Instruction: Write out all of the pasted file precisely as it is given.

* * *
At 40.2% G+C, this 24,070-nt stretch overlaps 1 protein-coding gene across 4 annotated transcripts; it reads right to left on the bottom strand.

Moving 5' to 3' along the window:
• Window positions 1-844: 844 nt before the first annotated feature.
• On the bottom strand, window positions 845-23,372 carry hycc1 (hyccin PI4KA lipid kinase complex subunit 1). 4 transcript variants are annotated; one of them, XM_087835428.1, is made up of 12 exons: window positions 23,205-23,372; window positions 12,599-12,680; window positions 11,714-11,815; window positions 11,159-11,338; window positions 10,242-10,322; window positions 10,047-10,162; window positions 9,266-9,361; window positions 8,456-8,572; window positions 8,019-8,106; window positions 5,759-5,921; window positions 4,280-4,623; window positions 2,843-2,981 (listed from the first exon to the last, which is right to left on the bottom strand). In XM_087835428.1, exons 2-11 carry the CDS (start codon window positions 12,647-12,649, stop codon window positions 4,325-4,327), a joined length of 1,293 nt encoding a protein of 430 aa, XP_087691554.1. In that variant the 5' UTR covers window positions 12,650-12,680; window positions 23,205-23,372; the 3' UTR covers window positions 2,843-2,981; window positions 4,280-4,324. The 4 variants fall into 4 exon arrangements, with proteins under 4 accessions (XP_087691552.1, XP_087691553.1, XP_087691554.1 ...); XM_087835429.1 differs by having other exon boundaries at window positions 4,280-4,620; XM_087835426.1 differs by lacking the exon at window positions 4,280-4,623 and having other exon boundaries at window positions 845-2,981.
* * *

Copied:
At 40.2% G+C, this 24,070-nt stretch overlaps 1 protein-coding gene across 4 annotated transcripts; it reads right to left on the bottom strand.

Moving 5' to 3' along the window:
• Window positions 1-844: 844 nt before the first annotated feature.
• On the bottom strand, window positions 845-23,372 carry hycc1 (hyccin PI4KA lipid kinase complex subunit 1). 4 transcript variants are annotated; one of them, XM_087835428.1, is made up of 12 exons: window positions 23,205-23,372; window positions 12,599-12,680; window positions 11,714-11,815; window positions 11,159-11,338; window positions 10,242-10,322; window positions 10,047-10,162; window positions 9,266-9,361; window positions 8,456-8,572; window positions 8,019-8,106; window positions 5,759-5,921; window positions 4,280-4,623; window positions 2,843-2,981 (listed from the first exon to the last, which is right to left on the bottom strand). In XM_087835428.1, exons 2-11 carry the CDS (start codon window positions 12,647-12,649, stop codon window positions 4,325-4,327), a joined length of 1,293 nt encoding a protein of 430 aa, XP_087691554.1. In that variant the 5' UTR covers window positions 12,650-12,680; window positions 23,205-23,372; the 3' UTR covers window positions 2,843-2,981; window positions 4,280-4,324. The 4 variants fall into 4 exon arrangements, with proteins under 4 accessions (XP_087691552.1, XP_087691553.1, XP_087691554.1 ...); XM_087835429.1 differs by having other exon boundaries at window positions 4,280-4,620; XM_087835426.1 differs by lacking the exon at window positions 4,280-4,623 and having other exon boundaries at window positions 845-2,981.